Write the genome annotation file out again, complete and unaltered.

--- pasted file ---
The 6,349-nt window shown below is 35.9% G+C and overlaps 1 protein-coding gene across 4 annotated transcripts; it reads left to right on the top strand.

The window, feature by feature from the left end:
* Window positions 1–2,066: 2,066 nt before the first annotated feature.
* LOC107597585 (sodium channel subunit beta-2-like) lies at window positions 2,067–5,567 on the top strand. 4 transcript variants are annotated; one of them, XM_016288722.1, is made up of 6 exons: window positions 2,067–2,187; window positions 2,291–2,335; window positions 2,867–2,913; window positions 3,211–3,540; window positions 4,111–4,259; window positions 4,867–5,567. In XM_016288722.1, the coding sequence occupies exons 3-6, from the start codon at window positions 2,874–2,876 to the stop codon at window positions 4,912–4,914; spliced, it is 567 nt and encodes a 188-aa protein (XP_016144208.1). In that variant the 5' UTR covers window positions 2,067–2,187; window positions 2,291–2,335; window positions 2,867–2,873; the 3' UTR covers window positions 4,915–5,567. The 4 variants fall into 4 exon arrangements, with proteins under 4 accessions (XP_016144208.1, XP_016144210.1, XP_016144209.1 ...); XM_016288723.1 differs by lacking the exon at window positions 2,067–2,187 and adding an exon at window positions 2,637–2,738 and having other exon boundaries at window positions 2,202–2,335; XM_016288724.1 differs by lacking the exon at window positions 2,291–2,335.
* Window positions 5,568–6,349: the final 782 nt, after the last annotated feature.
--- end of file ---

The 6,349-nt window shown below is 35.9% G+C and overlaps 1 protein-coding gene across 4 annotated transcripts; it reads left to right on the top strand.

The window, feature by feature from the left end:
* Window positions 1–2,066: 2,066 nt before the first annotated feature.
* LOC107597585 (sodium channel subunit beta-2-like) lies at window positions 2,067–5,567 on the top strand. 4 transcript variants are annotated; one of them, XM_016288722.1, is made up of 6 exons: window positions 2,067–2,187; window positions 2,291–2,335; window positions 2,867–2,913; window positions 3,211–3,540; window positions 4,111–4,259; window positions 4,867–5,567. In XM_016288722.1, the coding sequence occupies exons 3-6, from the start codon at window positions 2,874–2,876 to the stop codon at window positions 4,912–4,914; spliced, it is 567 nt and encodes a 188-aa protein (XP_016144208.1). In that variant the 5' UTR covers window positions 2,067–2,187; window positions 2,291–2,335; window positions 2,867–2,873; the 3' UTR covers window positions 4,915–5,567. The 4 variants fall into 4 exon arrangements, with proteins under 4 accessions (XP_016144208.1, XP_016144210.1, XP_016144209.1 ...); XM_016288723.1 differs by lacking the exon at window positions 2,067–2,187 and adding an exon at window positions 2,637–2,738 and having other exon boundaries at window positions 2,202–2,335; XM_016288724.1 differs by lacking the exon at window positions 2,291–2,335.
* Window positions 5,568–6,349: the final 782 nt, after the last annotated feature.